Definition of strophe in English:

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strophe

Pronunciation: /ˈstrəʊfi/

noun

1The first section of an ancient Greek choral ode or of one division of it.
Example sentences
  • Most celebrated were the Epodes, songs in simple strophes usually made up of a hexameter or iambic trimeter plus one or two shorter cola.
  • For example, in Schubert's Heidenröslein three verses, or strophes, are set to the same melody, with no alterations to the voice part or the piano accompaniment.
  • It puts an end to the cyclic character of the six strophes and opens the door back into quotidian time.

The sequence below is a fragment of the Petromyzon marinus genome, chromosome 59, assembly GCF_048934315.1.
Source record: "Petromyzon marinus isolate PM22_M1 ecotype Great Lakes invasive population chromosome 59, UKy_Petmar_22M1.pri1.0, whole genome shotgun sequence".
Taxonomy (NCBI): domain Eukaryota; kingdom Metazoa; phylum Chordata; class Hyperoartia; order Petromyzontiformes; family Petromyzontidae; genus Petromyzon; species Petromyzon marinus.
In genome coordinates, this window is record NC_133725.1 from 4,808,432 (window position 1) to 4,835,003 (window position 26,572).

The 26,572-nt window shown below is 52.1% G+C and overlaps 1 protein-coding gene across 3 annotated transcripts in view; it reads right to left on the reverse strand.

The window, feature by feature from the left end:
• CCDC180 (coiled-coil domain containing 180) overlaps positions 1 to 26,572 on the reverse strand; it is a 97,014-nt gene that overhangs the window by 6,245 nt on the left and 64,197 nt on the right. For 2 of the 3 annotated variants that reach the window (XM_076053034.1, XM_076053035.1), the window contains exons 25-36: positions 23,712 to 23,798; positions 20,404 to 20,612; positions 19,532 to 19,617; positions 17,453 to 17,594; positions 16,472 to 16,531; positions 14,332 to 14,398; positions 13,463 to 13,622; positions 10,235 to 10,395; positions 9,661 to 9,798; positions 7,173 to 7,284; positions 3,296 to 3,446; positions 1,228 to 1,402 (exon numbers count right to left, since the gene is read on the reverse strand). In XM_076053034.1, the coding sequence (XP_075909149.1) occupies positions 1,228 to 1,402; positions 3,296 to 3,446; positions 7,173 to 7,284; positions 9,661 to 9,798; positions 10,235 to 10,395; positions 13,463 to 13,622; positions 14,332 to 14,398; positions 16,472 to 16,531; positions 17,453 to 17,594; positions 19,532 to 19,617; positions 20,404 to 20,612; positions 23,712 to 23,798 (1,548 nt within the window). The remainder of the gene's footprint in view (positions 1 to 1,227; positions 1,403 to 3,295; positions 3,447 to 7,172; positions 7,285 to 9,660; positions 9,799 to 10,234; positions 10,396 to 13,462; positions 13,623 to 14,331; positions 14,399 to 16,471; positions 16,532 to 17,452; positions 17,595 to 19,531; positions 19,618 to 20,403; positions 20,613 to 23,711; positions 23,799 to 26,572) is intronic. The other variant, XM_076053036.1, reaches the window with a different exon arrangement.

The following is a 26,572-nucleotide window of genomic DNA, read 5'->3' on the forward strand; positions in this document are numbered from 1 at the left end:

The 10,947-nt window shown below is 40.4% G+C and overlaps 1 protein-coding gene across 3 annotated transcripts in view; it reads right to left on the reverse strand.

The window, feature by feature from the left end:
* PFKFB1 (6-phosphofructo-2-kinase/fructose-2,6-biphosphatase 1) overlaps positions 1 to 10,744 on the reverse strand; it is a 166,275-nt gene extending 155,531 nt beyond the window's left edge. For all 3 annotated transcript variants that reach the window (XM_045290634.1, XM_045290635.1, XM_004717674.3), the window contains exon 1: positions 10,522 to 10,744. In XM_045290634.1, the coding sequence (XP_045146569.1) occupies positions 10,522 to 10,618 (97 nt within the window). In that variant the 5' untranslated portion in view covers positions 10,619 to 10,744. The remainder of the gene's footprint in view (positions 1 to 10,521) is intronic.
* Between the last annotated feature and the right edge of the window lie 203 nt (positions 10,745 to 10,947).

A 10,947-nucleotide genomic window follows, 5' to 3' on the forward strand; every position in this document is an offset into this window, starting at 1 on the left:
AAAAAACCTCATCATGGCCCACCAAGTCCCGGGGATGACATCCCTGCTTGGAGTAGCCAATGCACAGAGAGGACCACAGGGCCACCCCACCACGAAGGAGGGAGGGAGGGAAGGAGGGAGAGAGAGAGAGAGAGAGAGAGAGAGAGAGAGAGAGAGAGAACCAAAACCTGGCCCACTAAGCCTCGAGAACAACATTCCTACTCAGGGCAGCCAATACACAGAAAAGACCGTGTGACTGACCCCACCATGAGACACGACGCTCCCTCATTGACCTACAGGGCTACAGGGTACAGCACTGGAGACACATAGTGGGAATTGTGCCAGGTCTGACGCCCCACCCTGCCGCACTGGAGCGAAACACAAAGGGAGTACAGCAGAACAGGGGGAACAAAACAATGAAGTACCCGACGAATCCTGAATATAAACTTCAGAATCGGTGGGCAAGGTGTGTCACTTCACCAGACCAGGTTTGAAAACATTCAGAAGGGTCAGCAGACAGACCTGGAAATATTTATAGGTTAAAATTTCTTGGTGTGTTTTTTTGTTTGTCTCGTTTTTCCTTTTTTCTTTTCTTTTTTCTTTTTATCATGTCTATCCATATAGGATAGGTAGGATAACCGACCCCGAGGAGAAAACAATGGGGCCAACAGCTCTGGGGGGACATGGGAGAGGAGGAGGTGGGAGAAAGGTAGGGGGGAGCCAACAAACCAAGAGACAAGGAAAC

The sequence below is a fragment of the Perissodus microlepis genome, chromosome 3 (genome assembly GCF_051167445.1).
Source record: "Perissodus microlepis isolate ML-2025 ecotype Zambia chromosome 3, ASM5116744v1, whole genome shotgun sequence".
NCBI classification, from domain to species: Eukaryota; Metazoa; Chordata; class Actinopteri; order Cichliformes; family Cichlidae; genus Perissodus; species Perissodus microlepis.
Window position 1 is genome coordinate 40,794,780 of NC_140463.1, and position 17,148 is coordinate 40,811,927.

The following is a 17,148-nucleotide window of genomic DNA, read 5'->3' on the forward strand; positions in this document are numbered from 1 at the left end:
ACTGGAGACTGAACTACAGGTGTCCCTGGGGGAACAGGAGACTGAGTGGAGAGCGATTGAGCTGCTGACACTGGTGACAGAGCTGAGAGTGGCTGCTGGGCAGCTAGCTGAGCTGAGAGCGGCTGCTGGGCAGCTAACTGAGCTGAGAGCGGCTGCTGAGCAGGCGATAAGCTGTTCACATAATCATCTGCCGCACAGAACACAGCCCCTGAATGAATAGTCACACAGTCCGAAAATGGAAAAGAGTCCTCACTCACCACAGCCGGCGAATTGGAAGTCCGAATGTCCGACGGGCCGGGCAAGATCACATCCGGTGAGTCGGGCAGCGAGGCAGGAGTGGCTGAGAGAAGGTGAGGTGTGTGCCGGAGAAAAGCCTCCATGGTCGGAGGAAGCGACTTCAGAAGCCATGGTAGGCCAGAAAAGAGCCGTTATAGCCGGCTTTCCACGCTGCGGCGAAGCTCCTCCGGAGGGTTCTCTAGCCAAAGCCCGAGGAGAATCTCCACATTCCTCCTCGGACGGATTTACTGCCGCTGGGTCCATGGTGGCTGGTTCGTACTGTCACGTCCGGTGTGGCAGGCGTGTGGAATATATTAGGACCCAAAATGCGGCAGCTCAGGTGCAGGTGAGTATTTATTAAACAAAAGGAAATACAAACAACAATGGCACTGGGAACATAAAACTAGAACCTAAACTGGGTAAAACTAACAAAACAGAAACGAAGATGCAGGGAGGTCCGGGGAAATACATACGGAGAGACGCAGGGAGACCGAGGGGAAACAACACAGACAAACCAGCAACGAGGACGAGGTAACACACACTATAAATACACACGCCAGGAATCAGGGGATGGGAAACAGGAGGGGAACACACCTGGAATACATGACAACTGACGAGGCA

1.1A group of lines forming a section of a lyric poem.
Example sentences
  • It deals with the time factor employed in or between lines or units or strophes of poetry.
  • The most usual skaldic metre is ‘dróttkvaett ’, a strophe which consists of eight six-syllable lines, each ending in a trochee.
  • Fourthly, there is a subtle, but powerful alliteration in the fourth line of the second strophe, ‘Amidst an ocean full of flying fishes’.

Derivatives

strophic

Pronunciation: /ˈstrəʊfɪk/
adjective
Example sentences
  • His poems are written in regular stanzas, either strophic or triadic.
  • The more reflective, sentimental, strophic Cancion is represented to a lesser extent.
  • There is an almost ritual use of repetition in the strophic or modified strophic songs.

Origin

Early 17th century: from Greek strophē, literally 'turning', from strephein 'to turn': the term originally denoted a movement from right to left made by a Greek chorus, or lines of choral song recited during this.

Words that rhyme with strophe

Sophie, trophy

For editors and proofreaders

Line breaks: strophe

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